NOTE: OUSD spokesman Troy Flint says that while closure or merger is a possibility for each school, the district is not planning to recommend this outcome for all of the focus schools. Other possibilities include increasing enrollment, support, etc. So, the same as in previous years.
OUSD has released an updated list of schools that have not measured up academically, that have too few students to be financially viable, or both. They’re called “Focus Schools,” but as anyone who’s ever been on the list knows, it really spells the possibility of a merger or closure. Especially now, when the district is looking to cut $27 million from next year’s budget.
The list doesn’t look much different from last year’s, even though the criteria have changed slightly: Continue Reading →
Yumi Matsui, a Life Academy and Bay Area Writing Project teacher, heads to a Congressional briefing Monday to talk about digital storytelling — specifically, about the immigration-focused project she and another teacher led at their East Oakland school, and how the medium helped students become better writers.
Interested? Check out this 7-minute video about the Life Academy project, produced by the Pearson Foundation:
California’s 2008-09 API scores — that three-digit number commonly used to rate schools and districts — came out this morning. On a scale of 200 (low) to 1,000 (high), the Oakland school district scored a 695, about 19 points higher than last year.
The good news: I counted 29 Oakland schools whose Academic Performance Index (API) scores went up by 50 points or more in the last year. Futures Elementary School, a small, redesigned school on East Oakland’s Lockwood campus, pictured above, improved by a cool 118 to reach 701. East Oakland Pride on the old Webster campus made a 112-point gain. And Think College Now — a majority-Latino school in Fruitvale with an English learner population of more than 60 percent — saw is API shoot up by 80 points, to 848.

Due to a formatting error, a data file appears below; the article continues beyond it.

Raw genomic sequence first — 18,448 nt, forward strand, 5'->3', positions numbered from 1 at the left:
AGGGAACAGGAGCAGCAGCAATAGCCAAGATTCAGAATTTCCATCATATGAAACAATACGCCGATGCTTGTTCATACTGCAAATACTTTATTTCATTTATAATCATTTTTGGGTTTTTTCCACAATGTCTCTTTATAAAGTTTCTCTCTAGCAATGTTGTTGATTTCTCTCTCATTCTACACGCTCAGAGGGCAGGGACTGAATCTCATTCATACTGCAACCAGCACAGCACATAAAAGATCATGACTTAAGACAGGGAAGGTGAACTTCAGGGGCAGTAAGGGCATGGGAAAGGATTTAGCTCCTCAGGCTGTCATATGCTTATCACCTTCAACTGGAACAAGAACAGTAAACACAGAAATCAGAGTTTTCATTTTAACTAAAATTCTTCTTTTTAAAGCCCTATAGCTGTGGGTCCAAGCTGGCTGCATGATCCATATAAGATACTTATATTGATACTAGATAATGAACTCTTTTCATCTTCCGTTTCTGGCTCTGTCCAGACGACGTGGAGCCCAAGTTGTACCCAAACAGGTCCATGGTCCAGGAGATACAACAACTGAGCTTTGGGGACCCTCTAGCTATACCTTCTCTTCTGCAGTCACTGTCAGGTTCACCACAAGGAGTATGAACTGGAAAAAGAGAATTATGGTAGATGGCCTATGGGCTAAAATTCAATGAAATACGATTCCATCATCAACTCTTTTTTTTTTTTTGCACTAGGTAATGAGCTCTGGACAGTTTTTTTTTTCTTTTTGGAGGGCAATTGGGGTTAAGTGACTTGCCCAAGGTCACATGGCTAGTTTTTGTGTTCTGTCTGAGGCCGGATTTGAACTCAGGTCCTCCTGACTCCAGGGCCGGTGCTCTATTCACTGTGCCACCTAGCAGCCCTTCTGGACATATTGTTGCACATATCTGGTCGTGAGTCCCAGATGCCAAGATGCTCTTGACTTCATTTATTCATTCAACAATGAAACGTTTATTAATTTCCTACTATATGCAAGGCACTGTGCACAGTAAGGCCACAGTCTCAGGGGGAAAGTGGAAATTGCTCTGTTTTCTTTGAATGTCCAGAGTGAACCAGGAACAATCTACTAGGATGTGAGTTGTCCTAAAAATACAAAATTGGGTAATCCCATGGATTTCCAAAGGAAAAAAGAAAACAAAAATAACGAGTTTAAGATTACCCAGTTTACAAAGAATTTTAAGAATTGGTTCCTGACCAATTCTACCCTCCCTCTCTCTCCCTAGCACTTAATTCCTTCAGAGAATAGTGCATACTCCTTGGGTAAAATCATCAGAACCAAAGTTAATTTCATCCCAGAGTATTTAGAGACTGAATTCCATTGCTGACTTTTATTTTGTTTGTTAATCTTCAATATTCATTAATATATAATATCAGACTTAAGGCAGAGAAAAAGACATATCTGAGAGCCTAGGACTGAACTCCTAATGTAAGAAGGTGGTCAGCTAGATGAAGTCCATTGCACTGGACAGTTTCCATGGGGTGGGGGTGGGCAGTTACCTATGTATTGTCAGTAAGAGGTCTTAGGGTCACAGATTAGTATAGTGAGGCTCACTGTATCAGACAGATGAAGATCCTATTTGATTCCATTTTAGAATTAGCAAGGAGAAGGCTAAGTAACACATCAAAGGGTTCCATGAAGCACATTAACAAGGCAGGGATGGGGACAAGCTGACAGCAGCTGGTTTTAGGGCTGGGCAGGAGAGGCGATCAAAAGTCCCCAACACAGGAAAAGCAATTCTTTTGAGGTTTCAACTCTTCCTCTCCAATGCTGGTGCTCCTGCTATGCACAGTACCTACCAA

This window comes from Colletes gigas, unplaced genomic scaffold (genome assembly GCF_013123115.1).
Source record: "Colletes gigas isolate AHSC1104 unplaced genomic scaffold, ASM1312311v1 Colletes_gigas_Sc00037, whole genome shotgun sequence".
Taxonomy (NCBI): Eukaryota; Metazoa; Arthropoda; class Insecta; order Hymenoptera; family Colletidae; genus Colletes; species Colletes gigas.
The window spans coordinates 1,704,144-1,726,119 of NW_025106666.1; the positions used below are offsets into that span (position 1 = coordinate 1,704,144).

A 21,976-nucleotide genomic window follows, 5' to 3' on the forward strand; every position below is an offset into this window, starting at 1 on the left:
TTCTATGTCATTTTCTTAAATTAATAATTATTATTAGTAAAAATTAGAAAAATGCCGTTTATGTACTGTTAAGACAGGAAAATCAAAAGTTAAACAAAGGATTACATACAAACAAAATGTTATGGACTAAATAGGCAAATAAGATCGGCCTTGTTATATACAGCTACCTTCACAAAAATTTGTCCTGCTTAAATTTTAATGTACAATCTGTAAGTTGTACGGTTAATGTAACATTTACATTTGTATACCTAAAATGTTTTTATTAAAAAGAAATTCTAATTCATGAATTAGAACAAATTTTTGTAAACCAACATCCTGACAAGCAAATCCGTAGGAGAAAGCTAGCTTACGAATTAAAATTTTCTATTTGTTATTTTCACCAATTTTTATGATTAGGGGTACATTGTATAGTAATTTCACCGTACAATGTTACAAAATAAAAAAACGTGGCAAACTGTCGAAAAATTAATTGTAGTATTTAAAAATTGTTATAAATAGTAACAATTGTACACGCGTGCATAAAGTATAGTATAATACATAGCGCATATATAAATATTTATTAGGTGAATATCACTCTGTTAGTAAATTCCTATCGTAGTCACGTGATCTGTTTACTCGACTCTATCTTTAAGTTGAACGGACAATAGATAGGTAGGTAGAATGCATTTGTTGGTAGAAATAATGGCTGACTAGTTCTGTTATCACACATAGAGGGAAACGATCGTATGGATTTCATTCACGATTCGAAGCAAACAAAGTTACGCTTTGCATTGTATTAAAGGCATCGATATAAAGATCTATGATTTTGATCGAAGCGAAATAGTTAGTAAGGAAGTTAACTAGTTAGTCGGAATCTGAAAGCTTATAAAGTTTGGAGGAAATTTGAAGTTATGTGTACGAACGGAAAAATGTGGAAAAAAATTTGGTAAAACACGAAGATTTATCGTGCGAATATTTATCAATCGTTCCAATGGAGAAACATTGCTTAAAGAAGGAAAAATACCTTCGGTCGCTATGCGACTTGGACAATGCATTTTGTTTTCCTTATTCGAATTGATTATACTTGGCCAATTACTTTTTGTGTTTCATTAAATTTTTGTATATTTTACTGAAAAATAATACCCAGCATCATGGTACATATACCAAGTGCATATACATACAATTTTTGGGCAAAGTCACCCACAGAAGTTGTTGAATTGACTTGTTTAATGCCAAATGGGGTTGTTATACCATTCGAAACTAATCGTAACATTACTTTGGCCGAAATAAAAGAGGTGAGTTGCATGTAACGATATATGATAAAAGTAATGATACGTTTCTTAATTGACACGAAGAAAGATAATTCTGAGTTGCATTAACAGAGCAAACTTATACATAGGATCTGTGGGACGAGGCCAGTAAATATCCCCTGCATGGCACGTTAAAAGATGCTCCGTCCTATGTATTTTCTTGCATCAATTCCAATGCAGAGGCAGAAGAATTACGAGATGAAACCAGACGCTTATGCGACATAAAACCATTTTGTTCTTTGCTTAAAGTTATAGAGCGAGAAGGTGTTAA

On the other hand: The “achievement gap” between Oakland schoolchildren of various racial/ethnic groups narrowed ever-so-slightly this year, but it’s still broad enough to comfortably fit a double-wide. Continue Reading →
The Oakland school board is back in business. It holds a special meeting at 5 p.m. this evening with the district’s new superintendent to talk strategic priorities, and it met on Saturday as well.
A couple of things on the agenda for Wednesday’s meeting, the first regular session since June:
A new personnel report, in which I learned: Matthew Duffy, the Elmhurst Community Prep principal I profiled in May, is now a Network Executive Officer; Duffy’s assistant principal, Laura Robell, has become acting principal; Elyata Davis is acting principal of REACH; and Claude Jenkins is acting principal of Youth Empowerment School. (The Skyline High School appointment is conspicuously absent, unless I missed it somehow.)
A hefty $1.78 million, one-year contract for Swun Math, a program first piloted at a handful of elementary schools. This year, if the contract is approved, Swun Math will be in place at 35 elementary and 18 middle schools throughout the district.